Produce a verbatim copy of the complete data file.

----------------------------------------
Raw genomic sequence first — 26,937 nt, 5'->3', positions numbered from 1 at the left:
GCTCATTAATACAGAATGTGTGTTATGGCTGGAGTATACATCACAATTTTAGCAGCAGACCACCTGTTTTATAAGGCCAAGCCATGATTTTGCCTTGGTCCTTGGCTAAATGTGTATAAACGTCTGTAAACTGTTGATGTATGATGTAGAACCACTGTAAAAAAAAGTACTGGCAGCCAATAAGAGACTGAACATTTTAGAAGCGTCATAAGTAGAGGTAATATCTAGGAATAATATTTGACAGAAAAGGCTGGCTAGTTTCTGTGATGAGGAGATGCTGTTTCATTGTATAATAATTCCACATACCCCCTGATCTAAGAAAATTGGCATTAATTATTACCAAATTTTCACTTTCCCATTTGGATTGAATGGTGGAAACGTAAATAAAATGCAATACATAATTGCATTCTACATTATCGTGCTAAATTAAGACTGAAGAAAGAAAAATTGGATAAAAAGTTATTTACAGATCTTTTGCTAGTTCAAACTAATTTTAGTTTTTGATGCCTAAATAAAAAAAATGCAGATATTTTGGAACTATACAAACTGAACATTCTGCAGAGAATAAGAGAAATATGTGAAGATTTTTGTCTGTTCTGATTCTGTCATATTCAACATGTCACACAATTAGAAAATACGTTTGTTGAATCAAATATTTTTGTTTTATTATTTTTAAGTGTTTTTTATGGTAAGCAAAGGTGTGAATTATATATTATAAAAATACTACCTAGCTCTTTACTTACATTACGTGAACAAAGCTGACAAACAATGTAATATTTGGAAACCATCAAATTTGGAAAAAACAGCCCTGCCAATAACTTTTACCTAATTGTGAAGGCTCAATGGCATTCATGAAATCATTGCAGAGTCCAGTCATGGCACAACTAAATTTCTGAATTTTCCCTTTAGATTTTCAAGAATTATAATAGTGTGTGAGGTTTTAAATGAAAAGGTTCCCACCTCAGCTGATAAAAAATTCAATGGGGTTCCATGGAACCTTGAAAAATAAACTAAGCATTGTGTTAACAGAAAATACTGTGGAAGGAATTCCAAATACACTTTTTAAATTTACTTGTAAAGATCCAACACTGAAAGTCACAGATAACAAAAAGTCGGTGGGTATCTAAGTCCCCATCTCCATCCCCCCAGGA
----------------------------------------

Raw genomic sequence first — 26,937 nt, 5'->3', positions numbered from 1 at the left:
GCTCATTAATACAGAATGTGTGTTATGGCTGGAGTATACATCACAATTTTAGCAGCAGACCACCTGTTTTATAAGGCCAAGCCATGATTTTGCCTTGGTCCTTGGCTAAATGTGTATAAACGTCTGTAAACTGTTGATGTATGATGTAGAACCACTGTAAAAAAAAGTACTGGCAGCCAATAAGAGACTGAACATTTTAGAAGCGTCATAAGTAGAGGTAATATCTAGGAATAATATTTGACAGAAAAGGCTGGCTAGTTTCTGTGATGAGGAGATGCTGTTTCATTGTATAATAATTCCACATACCCCCTGATCTAAGAAAATTGGCATTAATTATTACCAAATTTTCACTTTCCCATTTGGATTGAATGGTGGAAACGTAAATAAAATGCAATACATAATTGCATTCTACATTATCGTGCTAAATTAAGACTGAAGAAAGAAAAATTGGATAAAAAGTTATTTACAGATCTTTTGCTAGTTCAAACTAATTTTAGTTTTTGATGCCTAAATAAAAAAAATGCAGATATTTTGGAACTATACAAACTGAACATTCTGCAGAGAATAAGAGAAATATGTGAAGATTTTTGTCTGTTCTGATTCTGTCATATTCAACATGTCACACAATTAGAAAATACGTTTGTTGAATCAAATATTTTTGTTTTATTATTTTTAAGTGTTTTTTATGGTAAGCAAAGGTGTGAATTATATATTATAAAAATACTACCTAGCTCTTTACTTACATTACGTGAACAAAGCTGACAAACAATGTAATATTTGGAAACCATCAAATTTGGAAAAAACAGCCCTGCCAATAACTTTTACCTAATTGTGAAGGCTCAATGGCATTCATGAAATCATTGCAGAGTCCAGTCATGGCACAACTAAATTTCTGAATTTTCCCTTTAGATTTTCAAGAATTATAATAGTGTGTGAGGTTTTAAATGAAAAGGTTCCCACCTCAGCTGATAAAAAATTCAATGGGGTTCCATGGAACCTTGAAAAATAAACTAAGCATTGTGTTAACAGAAAATACTGTGGAAGGAATTCCAAATACACTTTTTAAATTTACTTGTAAAGATCCAACACTGAAAGTCACAGATAACAAAAAGTCGGTGGGTATCTAAGTCCCCATCTCCATCCCCCCAGGA